Iwo Jima Anniversary: An Inside Interview with Lt. Gen. Larry Snowden

Immortalized in Joe Rosenthal’s photo of five U.S. Marines and a Navy hospital corpsman hoisting the American Flag on Mount Suribachi, the battle for Iwo Jima remains one of the most iconic and bloody fights of World War II. February 19, 2021 marks the 76th anniversary of the start of the five-week struggle. Retired U.S. Marine Corps Lt. Gen. Lawrence F. Snowden was a 23-year-old Captain and commander of Company F, 2nd Battalion, 23 Marine Regiment, 12th Marine Division in the battle. He was among the first waves of Marines going in and today is the most senior ranking survivor.

“The fighting was fierce and there was tremendous carnage on both sides, but it was for a very important strategic need,” said Snowden. “Iwo provided the proximity for our new B-29 bombers to reach mainland Japan. It also became crucial for the emergency landings of 2400 of the planes. Also of key importance was that it marked the first capture of Japanese homeland and the psychological impact on them was tremendous.”

Iwo Jima was the largest Marine amphibious operation of the war, and the costs of victory were extremely high. There were nearly 27,000 Marine casualties and 23,000 Japanese and was the only battle of the war where the Marines suffered more losses than the Japanese. The struggle was described as “being something out of Dante’s Inferno” in Hyper War: Closing In: Marines in the Seizure of Iwo Jima by Col. Joseph H. Alexander, USMC (Ret.).

After the surrender Snowden was called for duty in Guam and then returned home to Marine headquarters in Arlington, VA. In 1950 he helped create the Marine Corps Development Center in Quantico, which charted operations and concept development for the future. Snowden served as a Major and Executive Officer in the Korean War. In the Viet Nam War he commanded the 7th Marine Regiment.

“We did a lot of anti Viet Cong missions, chasing those guys who were farmers in the daytime and Viet Cong at night,” Snowden said. “It was pretty horrific; we lost a lot of arms and legs because of their trip wires. Now we call them IEDs.”

Snowden received five Legion of Merit medals for his service in Korea and Viet Nam, including two for combat. He was made Chief of Staff of U.S. Forces in Japan from the early to mid-1970s. He was promoted to Lieutenant General on 1 September 1975 when he assumed the billet at Marine Headquarter as Marine Corps Operational Deputy to the Joint Chiefs of Staff. Snowden retained the rank when he served as Chief of Staff at Marine Corps Headquarters in the late-1970s. He received a Distinguished Service Medal for each of his posts as chief of staff and retired in 1979.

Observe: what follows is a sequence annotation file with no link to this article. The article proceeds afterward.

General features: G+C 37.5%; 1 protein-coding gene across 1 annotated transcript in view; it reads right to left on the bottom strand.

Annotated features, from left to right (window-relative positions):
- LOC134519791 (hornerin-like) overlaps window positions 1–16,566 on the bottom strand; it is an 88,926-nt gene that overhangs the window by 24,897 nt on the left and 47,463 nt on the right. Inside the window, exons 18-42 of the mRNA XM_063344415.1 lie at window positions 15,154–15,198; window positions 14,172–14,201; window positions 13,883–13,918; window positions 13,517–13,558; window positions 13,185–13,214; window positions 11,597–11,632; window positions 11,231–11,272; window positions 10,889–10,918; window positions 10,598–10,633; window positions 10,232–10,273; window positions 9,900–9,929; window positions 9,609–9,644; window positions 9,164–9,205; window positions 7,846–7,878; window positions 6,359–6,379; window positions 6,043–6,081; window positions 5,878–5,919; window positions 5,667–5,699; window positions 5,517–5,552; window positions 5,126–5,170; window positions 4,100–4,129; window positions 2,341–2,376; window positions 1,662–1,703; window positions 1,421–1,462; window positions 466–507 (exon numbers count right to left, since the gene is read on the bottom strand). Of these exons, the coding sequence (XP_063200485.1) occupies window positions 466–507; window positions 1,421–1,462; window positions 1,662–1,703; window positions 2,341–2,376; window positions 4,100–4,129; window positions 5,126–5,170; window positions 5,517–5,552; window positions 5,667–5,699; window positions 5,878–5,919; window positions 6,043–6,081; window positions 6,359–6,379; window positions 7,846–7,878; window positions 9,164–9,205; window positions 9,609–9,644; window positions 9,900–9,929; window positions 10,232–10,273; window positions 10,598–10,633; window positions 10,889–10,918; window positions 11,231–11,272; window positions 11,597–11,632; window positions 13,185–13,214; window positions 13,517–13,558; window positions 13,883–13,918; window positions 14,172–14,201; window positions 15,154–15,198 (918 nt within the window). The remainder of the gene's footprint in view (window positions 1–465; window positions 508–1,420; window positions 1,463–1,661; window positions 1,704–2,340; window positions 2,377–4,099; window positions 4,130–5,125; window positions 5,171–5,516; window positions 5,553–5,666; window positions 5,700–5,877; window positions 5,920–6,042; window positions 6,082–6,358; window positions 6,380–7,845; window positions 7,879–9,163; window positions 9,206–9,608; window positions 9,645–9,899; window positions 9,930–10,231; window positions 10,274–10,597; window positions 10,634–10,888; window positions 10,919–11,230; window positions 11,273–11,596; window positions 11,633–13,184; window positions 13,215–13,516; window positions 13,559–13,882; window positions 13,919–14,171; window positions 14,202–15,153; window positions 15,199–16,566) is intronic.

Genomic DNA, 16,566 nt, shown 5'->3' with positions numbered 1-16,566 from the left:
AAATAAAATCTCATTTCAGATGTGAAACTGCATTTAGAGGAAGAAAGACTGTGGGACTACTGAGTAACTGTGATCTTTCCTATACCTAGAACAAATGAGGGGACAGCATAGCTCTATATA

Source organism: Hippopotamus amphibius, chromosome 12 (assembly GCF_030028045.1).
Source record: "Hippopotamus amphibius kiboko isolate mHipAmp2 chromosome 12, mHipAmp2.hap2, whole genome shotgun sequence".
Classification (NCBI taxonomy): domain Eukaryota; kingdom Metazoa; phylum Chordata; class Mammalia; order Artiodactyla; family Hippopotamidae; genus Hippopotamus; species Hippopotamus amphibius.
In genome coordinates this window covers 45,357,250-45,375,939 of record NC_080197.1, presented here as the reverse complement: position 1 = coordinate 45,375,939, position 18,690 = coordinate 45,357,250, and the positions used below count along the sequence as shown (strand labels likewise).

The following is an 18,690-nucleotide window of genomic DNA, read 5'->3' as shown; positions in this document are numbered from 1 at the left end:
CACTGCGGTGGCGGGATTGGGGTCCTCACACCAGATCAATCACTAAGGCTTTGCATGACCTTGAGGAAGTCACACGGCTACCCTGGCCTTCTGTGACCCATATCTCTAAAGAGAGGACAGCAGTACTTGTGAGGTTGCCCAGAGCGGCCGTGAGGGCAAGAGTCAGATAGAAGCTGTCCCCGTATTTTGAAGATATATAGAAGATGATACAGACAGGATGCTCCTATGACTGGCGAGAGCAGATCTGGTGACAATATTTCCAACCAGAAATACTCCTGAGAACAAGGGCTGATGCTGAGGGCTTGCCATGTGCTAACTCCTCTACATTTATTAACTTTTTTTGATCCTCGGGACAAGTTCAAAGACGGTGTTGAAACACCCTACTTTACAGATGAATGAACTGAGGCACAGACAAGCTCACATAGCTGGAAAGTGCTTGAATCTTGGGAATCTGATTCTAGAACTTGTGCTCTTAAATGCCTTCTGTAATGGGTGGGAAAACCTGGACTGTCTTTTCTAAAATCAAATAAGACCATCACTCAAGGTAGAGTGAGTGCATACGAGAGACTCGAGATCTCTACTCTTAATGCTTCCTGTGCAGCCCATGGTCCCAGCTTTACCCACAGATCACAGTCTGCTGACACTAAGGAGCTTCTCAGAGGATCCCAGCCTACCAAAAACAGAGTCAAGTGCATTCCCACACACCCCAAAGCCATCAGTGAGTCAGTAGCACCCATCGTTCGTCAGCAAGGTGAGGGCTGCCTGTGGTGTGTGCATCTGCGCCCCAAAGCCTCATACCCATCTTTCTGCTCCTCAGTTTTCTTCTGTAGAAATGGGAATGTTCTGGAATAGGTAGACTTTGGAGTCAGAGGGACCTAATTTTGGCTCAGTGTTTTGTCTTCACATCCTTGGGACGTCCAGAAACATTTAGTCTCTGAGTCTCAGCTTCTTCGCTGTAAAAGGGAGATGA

Snowden played a big part in two AFR events to commemorate the 70th anniversary of Iwo Jima. He and other battle veterans, families, friends and dignitaries gathered for the anniversary of the Iwo Jima Association of America’s Reunion and Symposium in Arlington, Washington D.C. and Quantico, VA. On Feb. 19 there was a memorial service and a wreath laying at the WWII Monument and the Marine Corps War Memorial. The reunion featured a wide range of activities and speakers, including U.S. government officials and the Ambassador of Japan. Snowden was a moderator for many of the symposiums and interviewed by the media at his home in Tallahassee, Florida before and after the event. The reunion was managed by Armed Forces Reunions, Inc., parent company of BookMyReunion.com, and which has managed many reunions for the association and other military organizations Snowden was a member of.

“Armed Forces Reunions does a very good job of organizing and administrating the events, they have a lot experience,” Snowden said. “This will be a very important gathering, with media from around the world.”

General Snowden was also heavily involved in The Reunion of Honor, a joint ceremony and gathering of Iwo Jima veterans from the U.S. and their Japanese counterparts.  Founded by Snowden in 1995, the event draws hundreds of veterans, families, friends and military and government officials from the both countries. The early seeds of the concept for the reunion came to Snowden when visiting Japan during the Korean War and meeting former Japanese soldiers. It was the start of an attitude transformation for him and ultimately became a platform for a new understanding between the former enemies.

“I changed my mind in Korea about who were my enemies and who were becoming friends,” he said. Forty years after the battle, Snowden and other veterans of the struggle decided to visit the island. On the 50th anniversary in 1995 he and the group officially established The Reunion of Honor.

“We didn’t and don’t go to Iwo Jima to celebrate victory, but for the solemn purpose to pay tribute and to honor those who lost their lives on both sides,” Snowden said. “It is a real alliance between the two countries. What I hope is that everyone understands that enemies can become friends, and that there is no more important bilateral relationship than between the U.S. and Japan.”


Scott McCaskey is a contributing writer for BMR.com, former Account Director at Goldman & Associates Public Relations and former staff writer for the Virginian-Pilot newspaper.